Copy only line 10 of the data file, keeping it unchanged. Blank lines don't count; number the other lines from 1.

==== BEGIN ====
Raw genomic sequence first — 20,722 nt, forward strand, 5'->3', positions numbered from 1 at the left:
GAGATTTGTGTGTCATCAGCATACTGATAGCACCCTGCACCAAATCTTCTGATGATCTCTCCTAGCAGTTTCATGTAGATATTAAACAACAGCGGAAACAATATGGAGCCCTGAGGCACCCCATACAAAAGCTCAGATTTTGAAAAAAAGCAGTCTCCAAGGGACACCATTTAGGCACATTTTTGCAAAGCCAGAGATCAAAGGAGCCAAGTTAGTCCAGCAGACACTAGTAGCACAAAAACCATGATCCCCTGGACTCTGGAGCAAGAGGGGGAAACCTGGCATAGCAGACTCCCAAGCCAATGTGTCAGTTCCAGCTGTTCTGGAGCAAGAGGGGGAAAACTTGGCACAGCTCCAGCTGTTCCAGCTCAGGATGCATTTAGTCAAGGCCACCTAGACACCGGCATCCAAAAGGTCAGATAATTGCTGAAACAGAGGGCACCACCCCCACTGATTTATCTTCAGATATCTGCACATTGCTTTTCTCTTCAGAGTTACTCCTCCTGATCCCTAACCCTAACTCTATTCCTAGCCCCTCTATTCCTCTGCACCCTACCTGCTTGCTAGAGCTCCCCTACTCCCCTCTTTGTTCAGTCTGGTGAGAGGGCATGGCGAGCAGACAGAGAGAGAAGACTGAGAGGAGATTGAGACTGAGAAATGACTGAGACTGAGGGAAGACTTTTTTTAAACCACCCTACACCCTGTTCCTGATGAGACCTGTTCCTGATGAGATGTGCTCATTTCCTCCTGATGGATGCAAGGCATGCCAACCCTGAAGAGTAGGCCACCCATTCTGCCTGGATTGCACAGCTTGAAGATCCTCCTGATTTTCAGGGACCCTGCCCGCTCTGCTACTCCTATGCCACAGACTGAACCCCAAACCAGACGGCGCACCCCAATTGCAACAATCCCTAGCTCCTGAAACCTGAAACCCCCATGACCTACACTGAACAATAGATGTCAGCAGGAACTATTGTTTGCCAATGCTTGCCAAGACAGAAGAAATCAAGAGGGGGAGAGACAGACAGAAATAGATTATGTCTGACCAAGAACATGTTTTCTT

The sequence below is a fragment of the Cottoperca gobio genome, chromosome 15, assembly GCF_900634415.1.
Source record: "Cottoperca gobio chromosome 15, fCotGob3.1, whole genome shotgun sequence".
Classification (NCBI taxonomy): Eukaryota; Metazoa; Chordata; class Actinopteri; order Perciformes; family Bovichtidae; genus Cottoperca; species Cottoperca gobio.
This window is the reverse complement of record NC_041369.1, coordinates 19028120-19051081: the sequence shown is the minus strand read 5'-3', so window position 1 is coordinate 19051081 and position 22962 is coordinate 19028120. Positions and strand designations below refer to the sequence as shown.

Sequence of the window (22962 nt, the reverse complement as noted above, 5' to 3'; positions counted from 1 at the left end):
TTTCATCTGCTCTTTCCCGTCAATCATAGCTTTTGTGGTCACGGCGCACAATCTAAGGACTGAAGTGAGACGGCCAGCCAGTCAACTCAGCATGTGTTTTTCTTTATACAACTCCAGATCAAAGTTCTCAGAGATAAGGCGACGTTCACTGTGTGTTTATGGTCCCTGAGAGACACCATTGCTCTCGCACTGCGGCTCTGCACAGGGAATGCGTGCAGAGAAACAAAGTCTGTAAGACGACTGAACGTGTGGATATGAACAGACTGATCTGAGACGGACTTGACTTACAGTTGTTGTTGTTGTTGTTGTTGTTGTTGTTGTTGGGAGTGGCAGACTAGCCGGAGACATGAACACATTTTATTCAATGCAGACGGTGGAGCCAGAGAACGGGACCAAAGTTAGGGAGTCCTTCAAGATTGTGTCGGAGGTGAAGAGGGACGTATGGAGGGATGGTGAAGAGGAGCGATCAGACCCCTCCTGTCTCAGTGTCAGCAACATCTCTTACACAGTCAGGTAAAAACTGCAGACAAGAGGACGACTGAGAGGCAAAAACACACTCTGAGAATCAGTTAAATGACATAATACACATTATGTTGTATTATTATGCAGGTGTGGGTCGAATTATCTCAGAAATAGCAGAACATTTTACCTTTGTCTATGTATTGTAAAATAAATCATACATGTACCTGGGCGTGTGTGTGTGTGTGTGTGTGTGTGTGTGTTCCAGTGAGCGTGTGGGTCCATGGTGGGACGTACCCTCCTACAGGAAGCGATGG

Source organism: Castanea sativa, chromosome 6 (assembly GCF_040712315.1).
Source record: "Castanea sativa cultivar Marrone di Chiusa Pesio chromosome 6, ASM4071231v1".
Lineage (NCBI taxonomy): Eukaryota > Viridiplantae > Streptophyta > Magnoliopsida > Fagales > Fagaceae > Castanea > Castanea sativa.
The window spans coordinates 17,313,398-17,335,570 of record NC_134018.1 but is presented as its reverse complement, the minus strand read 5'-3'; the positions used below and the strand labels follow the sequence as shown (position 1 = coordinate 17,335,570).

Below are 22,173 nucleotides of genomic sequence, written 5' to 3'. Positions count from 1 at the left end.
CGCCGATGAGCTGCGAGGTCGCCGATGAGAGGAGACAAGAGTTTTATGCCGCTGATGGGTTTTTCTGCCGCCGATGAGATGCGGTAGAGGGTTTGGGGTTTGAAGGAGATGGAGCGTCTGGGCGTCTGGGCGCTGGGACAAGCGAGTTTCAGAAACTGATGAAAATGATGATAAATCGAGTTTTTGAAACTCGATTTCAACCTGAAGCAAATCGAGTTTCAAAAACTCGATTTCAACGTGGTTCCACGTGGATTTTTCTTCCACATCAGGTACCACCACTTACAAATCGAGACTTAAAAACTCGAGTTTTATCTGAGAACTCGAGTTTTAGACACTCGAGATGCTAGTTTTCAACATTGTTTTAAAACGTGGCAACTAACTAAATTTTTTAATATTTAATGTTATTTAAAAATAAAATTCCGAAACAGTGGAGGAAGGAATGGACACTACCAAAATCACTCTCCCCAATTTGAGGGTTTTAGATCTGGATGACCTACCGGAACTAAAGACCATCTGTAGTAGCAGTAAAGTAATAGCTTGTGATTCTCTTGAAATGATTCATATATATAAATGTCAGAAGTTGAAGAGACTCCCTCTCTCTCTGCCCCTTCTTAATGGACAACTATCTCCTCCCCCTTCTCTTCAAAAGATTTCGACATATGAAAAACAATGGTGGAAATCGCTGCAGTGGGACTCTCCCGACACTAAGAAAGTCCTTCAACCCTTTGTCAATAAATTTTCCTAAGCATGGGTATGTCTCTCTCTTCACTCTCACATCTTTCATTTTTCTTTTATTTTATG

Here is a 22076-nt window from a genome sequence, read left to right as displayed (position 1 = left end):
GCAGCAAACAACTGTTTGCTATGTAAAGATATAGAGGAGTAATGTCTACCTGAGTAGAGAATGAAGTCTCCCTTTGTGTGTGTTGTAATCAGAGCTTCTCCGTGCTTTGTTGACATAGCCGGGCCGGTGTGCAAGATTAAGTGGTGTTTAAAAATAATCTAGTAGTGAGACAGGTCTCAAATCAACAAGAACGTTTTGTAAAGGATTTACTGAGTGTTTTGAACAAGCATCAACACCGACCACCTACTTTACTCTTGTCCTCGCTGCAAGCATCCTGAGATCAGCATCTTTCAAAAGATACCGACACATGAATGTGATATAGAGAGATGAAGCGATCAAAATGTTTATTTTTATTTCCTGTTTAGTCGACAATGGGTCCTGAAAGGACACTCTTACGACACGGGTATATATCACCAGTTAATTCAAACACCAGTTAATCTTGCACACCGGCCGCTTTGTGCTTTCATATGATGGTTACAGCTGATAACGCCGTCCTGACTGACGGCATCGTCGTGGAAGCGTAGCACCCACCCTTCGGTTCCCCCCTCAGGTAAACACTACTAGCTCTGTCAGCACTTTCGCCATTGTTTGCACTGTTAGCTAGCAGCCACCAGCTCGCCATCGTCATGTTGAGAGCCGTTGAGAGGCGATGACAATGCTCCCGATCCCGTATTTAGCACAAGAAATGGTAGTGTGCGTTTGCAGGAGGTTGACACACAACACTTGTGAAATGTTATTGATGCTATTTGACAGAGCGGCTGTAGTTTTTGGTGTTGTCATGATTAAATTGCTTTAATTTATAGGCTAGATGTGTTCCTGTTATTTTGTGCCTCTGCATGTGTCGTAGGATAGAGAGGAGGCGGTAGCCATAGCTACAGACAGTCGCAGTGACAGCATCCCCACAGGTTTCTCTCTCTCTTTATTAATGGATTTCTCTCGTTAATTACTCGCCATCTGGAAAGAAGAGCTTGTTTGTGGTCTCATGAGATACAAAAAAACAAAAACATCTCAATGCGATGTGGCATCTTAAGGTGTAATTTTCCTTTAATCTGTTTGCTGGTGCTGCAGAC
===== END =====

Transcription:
Source record: "Castanea sativa cultivar Marrone di Chiusa Pesio chromosome 6, ASM4071231v1".